Opinion » Letters

Following Alexander Hamilton's example during Pro Bono Week

by John Carroll
Tuesday Oct 27, 2015

For someone who died more than two centuries ago, Alexander Hamilton is in the news quite a bit lately. Some of his newfound notoriety stems from the blockbuster Broadway musical "Hamilton," a biographical piece that is currently doing better box office than perennial pleasers like "Wicked" and "The Book of Mormon." Additionally, there is a movement to remove Hamilton's image from the 10 dollar bill and replace it with that of a woman. As we observe National Pro Bono Week from Oct. 25-31, there's one more reason to contemplate Hamilton's legacy.

Much is known about Hamilton's historical roles as a Founding Father, an author of the Federalist Papers, and the first Secretary of the Treasury. We also know well Hamilton's political feuds with John Adams and Thomas Jefferson and his dramatic death in a duel with Aaron Burr, a sitting American vice president. Not much attention is paid, however, to the fact that after he left government service, Hamilton was a passionate provider of pro bono legal representation to poor and marginalized people in his adopted hometown of New York City. This little-known piece of his life is detailed by Russell Fowler in "Alexander Hamilton: Pro Bono Lawyer," an article published last year in the Tennessee Bar Journal.

Fowler documents how Hamilton, despite being of modest means and with a large family to feed, took on more pro bono clients than his creditors would have preferred. He did not limit this work to high-profile cases or impact litigation, rather he represented indigent people in the slums of the city?especially women?on routine civil and criminal matters.

Hamilton was a royalist who favored a strong central government that was more conservative and less democratic, but whose belief in the importance of fairness and equal justice for all was so strong that it fueled his pro bono work. Fowler adds that Hamilton's dedication to providing free legal representation to the poor stemmed from his own impoverished upbringing. Born to unwed parents in the West Indies in 1757?his mother was actually married to another man at the time?Hamilton was consigned to a life of poverty after his father abandoned him and his mother. After Hamilton's mother died when he was just 11 years old, he was denied what little inheritance she left him because he was by law illegitimate. A probate court awarded his mother's personal property to her long-estranged and abusive husband. It was only through generous benefactors in his St. Croix community, who recognized his intelligence and industriousness and decided to send him to college, that Hamilton made his way to America in 1772 and enrolled in what is now Columbia University. The rest, as they say, is history.

One need not come from such humble beginnings to understand the critical importance of equal access to our legal system for everyone, regardless of ability to pay. Indeed, there is a long tradition in the legal profession of providing pro bono service to the poor, and many firms require their attorneys to fulfill a set amount of pro bono hours per year as a condition of employment.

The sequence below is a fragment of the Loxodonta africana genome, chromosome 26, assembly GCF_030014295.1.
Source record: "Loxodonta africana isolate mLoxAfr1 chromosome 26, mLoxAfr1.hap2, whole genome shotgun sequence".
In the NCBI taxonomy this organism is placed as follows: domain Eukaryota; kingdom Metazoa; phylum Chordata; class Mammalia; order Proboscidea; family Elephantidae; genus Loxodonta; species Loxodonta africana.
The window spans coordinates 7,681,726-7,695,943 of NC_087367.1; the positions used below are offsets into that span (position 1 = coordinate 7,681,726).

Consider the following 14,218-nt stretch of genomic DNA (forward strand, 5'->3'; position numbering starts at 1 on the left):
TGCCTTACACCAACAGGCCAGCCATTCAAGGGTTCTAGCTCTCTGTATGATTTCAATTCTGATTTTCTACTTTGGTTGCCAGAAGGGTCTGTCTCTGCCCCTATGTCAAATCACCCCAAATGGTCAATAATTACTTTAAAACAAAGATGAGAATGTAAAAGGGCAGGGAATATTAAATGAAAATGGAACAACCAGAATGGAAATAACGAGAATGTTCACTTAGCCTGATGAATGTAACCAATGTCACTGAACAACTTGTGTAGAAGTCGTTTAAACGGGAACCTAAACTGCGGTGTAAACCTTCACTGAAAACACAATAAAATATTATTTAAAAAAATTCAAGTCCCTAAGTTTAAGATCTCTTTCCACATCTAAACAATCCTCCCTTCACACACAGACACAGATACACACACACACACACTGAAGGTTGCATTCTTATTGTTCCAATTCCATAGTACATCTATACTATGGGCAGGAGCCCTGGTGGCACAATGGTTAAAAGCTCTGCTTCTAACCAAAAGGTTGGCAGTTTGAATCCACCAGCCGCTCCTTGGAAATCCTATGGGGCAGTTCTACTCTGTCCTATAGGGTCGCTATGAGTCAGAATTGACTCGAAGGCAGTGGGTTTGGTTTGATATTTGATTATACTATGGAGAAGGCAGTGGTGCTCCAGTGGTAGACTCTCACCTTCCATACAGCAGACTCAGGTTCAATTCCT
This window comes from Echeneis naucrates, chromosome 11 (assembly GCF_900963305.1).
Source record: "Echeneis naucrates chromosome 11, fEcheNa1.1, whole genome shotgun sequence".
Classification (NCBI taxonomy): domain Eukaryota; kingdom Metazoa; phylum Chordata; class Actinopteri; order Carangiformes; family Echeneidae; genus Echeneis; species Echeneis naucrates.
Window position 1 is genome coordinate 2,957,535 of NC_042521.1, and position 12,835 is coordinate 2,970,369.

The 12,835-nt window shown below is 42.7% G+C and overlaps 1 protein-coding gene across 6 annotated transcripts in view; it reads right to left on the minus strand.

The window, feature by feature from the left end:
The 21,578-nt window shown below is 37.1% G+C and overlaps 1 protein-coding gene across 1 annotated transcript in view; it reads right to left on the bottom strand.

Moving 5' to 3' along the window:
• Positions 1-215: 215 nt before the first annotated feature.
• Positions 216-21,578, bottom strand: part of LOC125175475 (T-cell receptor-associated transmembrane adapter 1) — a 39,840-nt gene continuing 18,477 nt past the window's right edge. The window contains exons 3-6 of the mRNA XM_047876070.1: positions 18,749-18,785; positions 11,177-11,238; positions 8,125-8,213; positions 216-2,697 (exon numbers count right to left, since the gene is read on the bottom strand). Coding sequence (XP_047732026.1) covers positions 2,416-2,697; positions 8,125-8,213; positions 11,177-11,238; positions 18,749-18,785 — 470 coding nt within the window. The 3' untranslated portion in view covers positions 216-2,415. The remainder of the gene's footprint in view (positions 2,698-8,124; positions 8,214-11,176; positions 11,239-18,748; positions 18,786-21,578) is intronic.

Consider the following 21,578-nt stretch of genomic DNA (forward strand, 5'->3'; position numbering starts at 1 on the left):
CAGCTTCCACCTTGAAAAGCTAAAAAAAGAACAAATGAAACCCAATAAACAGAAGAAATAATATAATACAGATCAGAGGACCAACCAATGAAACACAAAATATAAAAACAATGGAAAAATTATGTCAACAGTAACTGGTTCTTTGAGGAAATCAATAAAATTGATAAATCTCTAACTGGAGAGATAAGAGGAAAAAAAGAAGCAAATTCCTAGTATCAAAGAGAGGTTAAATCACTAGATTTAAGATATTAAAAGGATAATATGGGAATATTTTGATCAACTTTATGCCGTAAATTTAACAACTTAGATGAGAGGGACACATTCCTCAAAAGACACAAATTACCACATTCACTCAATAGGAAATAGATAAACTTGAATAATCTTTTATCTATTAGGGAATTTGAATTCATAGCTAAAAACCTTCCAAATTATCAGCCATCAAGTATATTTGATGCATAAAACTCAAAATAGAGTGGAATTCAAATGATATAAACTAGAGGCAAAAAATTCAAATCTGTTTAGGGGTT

Pro bono representation is a desperately needed complement to the array of legal services provided by our state- and federally-funded network of civil legal aid organizations, which provide assistance to individuals and families living in poverty who need help with non-criminal legal matters such as divorce, child support, access to health care and education, employment discrimination, housing issues, or protection from domestic violence. In fact, the Boston Bar Association's (BBA) 2014 report " Investing in Justice: A Roadmap to Cost-Effective Funding of Civil Legal Aid in Massachusetts," found that in 2013 attorneys in Massachusetts supplemented the efforts of four civil legal aid programs in the state with 82,000 pro bono hours. Nonetheless, the BBA found that despite the extraordinary efforts of attorneys doing pro bono work, 30,000 low-income people?about two-thirds of those who qualify for civil legal aid and sought services?were nonetheless turned away due to a lack of resources. The unfortunate reality is that the need for assistance far outstrips the capacity of legal aid organizations and private attorneys doing pro bono work.

Perhaps helping a family that is living paycheck to paycheck stay in their home, ensuring a disabled child receives the educational services to which he or she is entitled, or helping a single mother obtain child support from a former spouse isn't the stuff of splashy Broadway musicals. But pro bono service has its rewards, as Alexander Hamilton knew?and many lawyers working today also know. It is the satisfaction of knowing one has made a tangible, positive difference in the life of another and the pride of living up to the most important ideal articulated by our Founding Fathers: we are all created equal.

John Carroll is an attorney at Meehan, Boyle, Black & Bogdanow. He is Chair of the Equal Justice Coalition.

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